Last week, the southern Indian state of Karnataka warned Uber and Ola that their carpooling services were in violation of a law that barred multiple pick ups and drop offs during a single ride. The rivals operate with a “contract carriage permit, which is for point-to-point drops and not picking up customers in between,” the state’s transport commissioner MK Aiyappa said.
On Feb. 02, though, Uber refused to withdraw its ride-sharing services, arguing that no law was being broken since drivers and riders all mutually agree to share the trip. Picking up and dropping passengers, “included in the contractual understanding with the driver,” isn’t unlawful, the company said in a statement. To garner support, it floated a signature campaign, which had 15,000 signatories by the next morning.
“Technology today provides an alternative to a world that looks like a parking lot and moves like a traffic jam. If there is one city in the country that needs these solutions more than any other—it is Bangalore,” the San Francisco-based ride-sharing company wrote in its petition. In an ideal world, overcoming India’s contentious regulatory ecosystem would be the final step to make carpooling a success.
However, for reasons completely out of its control, Uber Pool is far from being the savior of congested and polluted Indian cities. Providing shared rides in a culture that prides in private cars is hard enough. Uber also forgets that the office-goers it hopes to woo have been using company-provided shared transport for years. To add to the chaos, commercial cab firms are fighting an unwinnable battle against India’s creaky infrastructure.
🏁 Saving the world—but hardly
The obvious reason for a passenger to use an Uber Pool or Ola Share ride is that it’s cheaper. However, the big sell that cab aggregators use to make peace with people (read: governments) is that carpooling is environment-friendly.
Over the last year-and-a-half, Uber Pool rides in five Indian cities have apparently saved over 1.5 million litres of fuel, thereby reducing carbon dioxide (CO2) emissions by 3.5 million kilograms (calculated by comparing overlap miles in matched Uber Pool trips with solo trips). Ola’s carpooling feature, available in 15 cities, supposedly cut back on four million litres of fuel, effectively reducing CO2 emissions by 6.5 million kgs.
These numbers don’t tell the full story, though.
It’s difficult to evaluate if those savings are actually remarkable as there is no empirical research or benchmark for emissions savings from carpooling in India, says Gaurav Dubey, program manager for the Clean Air and Sustainable Mobility Programme at the Centre for Science and Environment. While there is a case to be made for UberPool rides substituting for pollution-spitting cars where taxis are mandated to run on clean fuel—like in the National Capital Region (NCR)—until the service effectively drives hoards of people to give up their personal cars, it cannot be marked a win.
Unfortunately, private car owners aren’t your typical Uber Pool ride hailers. “It is likely that those using UberPool would have been using either an auto-rickshaw, metro or bus prior to using UberPool. These are the passenger segments for whom the tradeoffs between extra time spent in sharing an Uber ride matches with the value they put in savings on cost,” Dubey told Quartz in an email. “Someone who can afford a personal car trip would likely go for Uber and not UberPool.” In that case, “there may not be any realistic emission savings,” he says.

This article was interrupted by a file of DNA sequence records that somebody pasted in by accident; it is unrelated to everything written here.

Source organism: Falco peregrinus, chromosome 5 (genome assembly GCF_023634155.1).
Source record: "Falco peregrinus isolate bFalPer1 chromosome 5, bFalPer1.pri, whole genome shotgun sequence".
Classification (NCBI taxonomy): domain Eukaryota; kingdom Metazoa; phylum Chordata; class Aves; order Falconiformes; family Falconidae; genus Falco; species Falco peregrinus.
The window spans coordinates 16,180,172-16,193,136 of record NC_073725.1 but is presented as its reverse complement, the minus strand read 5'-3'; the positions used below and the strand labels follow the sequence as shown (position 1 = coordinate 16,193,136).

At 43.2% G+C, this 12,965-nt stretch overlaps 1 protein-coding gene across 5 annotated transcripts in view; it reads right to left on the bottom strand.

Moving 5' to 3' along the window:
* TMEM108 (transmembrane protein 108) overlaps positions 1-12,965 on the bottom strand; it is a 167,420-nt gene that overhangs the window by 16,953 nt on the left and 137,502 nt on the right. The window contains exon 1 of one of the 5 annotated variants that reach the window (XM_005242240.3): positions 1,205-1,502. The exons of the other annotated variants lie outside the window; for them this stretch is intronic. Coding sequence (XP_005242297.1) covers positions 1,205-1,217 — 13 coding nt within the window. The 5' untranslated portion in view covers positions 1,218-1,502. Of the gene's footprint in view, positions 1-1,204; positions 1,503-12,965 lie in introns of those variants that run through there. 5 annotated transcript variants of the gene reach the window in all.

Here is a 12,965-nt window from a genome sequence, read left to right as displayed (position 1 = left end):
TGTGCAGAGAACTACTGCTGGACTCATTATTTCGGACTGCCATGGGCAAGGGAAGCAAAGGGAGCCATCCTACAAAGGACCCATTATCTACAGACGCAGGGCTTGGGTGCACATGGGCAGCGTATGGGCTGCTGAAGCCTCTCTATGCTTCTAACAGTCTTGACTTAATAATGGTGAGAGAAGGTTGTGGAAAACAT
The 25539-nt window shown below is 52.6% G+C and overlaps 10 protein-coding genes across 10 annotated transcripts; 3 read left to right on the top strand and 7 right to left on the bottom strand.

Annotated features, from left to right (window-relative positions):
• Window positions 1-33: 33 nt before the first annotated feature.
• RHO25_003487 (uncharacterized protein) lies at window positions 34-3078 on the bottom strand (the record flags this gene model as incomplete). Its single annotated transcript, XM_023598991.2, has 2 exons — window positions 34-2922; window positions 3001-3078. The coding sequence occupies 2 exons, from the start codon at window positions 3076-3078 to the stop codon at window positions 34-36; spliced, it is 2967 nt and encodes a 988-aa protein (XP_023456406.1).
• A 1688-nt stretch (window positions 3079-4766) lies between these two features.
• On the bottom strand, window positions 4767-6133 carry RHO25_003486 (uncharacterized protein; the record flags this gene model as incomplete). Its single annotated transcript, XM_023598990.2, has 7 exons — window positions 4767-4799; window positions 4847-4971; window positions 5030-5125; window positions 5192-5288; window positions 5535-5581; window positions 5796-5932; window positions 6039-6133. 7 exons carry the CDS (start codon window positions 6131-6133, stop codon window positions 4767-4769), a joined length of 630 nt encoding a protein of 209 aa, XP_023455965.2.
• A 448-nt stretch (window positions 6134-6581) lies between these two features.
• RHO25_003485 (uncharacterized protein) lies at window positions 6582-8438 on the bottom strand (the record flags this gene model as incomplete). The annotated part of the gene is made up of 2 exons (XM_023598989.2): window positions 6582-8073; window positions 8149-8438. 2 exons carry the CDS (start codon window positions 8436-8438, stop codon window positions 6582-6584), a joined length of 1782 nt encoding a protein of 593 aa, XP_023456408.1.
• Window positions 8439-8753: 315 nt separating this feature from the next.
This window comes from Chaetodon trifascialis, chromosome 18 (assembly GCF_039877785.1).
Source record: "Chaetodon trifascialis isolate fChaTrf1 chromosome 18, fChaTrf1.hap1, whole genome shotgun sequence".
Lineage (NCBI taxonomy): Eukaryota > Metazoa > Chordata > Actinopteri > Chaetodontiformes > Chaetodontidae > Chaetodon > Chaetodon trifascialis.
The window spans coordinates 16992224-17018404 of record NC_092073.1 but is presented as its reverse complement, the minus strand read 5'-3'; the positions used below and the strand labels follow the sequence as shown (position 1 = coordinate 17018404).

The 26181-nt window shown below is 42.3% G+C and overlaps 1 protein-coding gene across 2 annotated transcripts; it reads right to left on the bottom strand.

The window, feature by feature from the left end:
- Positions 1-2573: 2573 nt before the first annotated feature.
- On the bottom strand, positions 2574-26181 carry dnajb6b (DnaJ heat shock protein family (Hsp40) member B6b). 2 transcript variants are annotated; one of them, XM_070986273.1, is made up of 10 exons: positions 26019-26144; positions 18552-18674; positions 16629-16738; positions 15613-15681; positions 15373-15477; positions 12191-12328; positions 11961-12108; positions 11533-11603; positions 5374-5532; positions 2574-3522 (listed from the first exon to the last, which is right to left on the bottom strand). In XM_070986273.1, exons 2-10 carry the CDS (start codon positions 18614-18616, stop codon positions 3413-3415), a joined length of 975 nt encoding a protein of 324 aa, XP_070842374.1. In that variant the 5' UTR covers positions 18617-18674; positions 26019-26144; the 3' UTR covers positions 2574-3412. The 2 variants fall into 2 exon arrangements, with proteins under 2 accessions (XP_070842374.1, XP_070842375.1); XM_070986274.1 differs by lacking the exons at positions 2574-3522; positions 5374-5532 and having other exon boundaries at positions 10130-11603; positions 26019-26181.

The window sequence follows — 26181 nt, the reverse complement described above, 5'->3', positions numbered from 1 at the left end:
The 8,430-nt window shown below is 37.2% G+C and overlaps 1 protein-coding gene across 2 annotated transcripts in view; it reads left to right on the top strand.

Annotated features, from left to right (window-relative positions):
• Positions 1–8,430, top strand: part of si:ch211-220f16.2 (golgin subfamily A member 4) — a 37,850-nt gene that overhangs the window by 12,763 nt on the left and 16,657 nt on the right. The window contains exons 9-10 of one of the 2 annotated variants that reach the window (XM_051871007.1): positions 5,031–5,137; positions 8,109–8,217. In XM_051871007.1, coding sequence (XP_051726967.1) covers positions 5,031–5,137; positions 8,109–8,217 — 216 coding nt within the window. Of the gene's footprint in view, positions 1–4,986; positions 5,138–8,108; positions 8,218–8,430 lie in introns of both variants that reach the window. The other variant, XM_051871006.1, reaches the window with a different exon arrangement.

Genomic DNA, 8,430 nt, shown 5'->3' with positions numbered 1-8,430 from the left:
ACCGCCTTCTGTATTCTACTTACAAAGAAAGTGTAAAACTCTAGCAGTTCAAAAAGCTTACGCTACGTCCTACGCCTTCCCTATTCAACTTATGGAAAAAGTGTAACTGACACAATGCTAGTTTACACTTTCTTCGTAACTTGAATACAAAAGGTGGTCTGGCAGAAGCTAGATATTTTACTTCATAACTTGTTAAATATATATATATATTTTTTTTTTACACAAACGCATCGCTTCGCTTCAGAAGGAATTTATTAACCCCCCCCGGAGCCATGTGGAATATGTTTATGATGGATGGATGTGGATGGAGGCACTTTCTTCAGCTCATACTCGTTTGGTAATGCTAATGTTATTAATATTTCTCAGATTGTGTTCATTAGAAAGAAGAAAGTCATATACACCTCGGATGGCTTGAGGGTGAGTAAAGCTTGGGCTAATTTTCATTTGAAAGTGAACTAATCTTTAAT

🏁 Daily commute struggles
In theory, Uber Pool is a perfect solution for office-goers who commute the same fixed distance daily.
But practically speaking, these cab aggregators are already late to the game. In major industrial hubs like Gurgaon, Pune, and Bengaluru, sharing rides to and from work is commonplace—and offered by employers like Microsoft and Mindtree.
“Most of these companies already have the concept of shared cabs,” Deepesh Rathore, director of automotive research and advisory firm Emerging Market Automotive Advisors, told Quartz in an interview. “They were using carpooling but not calling it that.” Unless company-sponsored rides cease, commuters have little incentive to switch to private carpooling. (Let’s not forget the added caveat of convincing people to ride with strangers, instead of known colleagues.)
And then there are the Indian roads.
Research in New York revealed that carpooling with two riders—if done right—can reduce total travel times by 40%. But Indian roads are a different creature. For instance, Manhattan’s streets and avenues follow an easily navigable grid system. In contrast, most Indian roads are not only arbitrarily connected, but the mapping apps used by cab aggregators are also vastly flawed. Often, the inaccuracies in directions make the driver overshoot pick up and drop-off points.
In most countries, the roads are built first, then reliable mass transit systems are created. Following that, corporations set up shop. India somehow skipped the second step. “We invited companies and offices to employ thousands of people without giving them a mode of commute,” Rathore says. “In the end they ended up using their own personal cars.”
Cities like Gurgaon (now Gurugram) are now an “infrastructural volcano,” according to Rathore. India records an embarrassingly high rate of fatalities from car crashes every year, owing to its bad drivers and bad roads. Taking a few cars off the road isn’t going to do much here. What the country needs is not carpooling but trillions of dollars worth of infrastructural investment.